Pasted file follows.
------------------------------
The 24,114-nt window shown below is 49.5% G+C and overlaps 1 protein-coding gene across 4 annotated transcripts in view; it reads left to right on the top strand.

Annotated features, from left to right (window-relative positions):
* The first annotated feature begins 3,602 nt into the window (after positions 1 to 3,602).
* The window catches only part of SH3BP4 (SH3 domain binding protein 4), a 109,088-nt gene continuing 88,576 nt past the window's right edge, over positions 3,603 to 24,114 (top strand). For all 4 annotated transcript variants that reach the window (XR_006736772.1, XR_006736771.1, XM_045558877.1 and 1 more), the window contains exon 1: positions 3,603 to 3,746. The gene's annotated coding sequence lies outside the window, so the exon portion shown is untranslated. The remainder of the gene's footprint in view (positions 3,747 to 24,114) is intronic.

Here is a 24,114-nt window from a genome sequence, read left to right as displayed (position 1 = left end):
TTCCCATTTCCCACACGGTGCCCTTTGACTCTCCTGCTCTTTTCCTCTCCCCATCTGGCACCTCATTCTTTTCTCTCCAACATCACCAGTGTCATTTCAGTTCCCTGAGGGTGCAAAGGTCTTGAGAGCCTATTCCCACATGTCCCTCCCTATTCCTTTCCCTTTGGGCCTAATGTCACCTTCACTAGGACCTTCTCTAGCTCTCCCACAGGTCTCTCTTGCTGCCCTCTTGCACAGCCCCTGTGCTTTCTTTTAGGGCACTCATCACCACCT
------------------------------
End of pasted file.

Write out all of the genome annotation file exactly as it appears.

The 24,114-nt window shown below is 49.5% G+C and overlaps 1 protein-coding gene across 4 annotated transcripts in view; it reads left to right on the top strand.

Annotated features, from left to right (window-relative positions):
* The first annotated feature begins 3,602 nt into the window (after positions 1 to 3,602).
* The window catches only part of SH3BP4 (SH3 domain binding protein 4), a 109,088-nt gene continuing 88,576 nt past the window's right edge, over positions 3,603 to 24,114 (top strand). For all 4 annotated transcript variants that reach the window (XR_006736772.1, XR_006736771.1, XM_045558877.1 and 1 more), the window contains exon 1: positions 3,603 to 3,746. The gene's annotated coding sequence lies outside the window, so the exon portion shown is untranslated. The remainder of the gene's footprint in view (positions 3,747 to 24,114) is intronic.

Here is a 24,114-nt window from a genome sequence, read left to right as displayed (position 1 = left end):
TTCCCATTTCCCACACGGTGCCCTTTGACTCTCCTGCTCTTTTCCTCTCCCCATCTGGCACCTCATTCTTTTCTCTCCAACATCACCAGTGTCATTTCAGTTCCCTGAGGGTGCAAAGGTCTTGAGAGCCTATTCCCACATGTCCCTCCCTATTCCTTTCCCTTTGGGCCTAATGTCACCTTCACTAGGACCTTCTCTAGCTCTCCCACAGGTCTCTCTTGCTGCCCTCTTGCACAGCCCCTGTGCTTTCTTTTAGGGCACTCATCACCACCT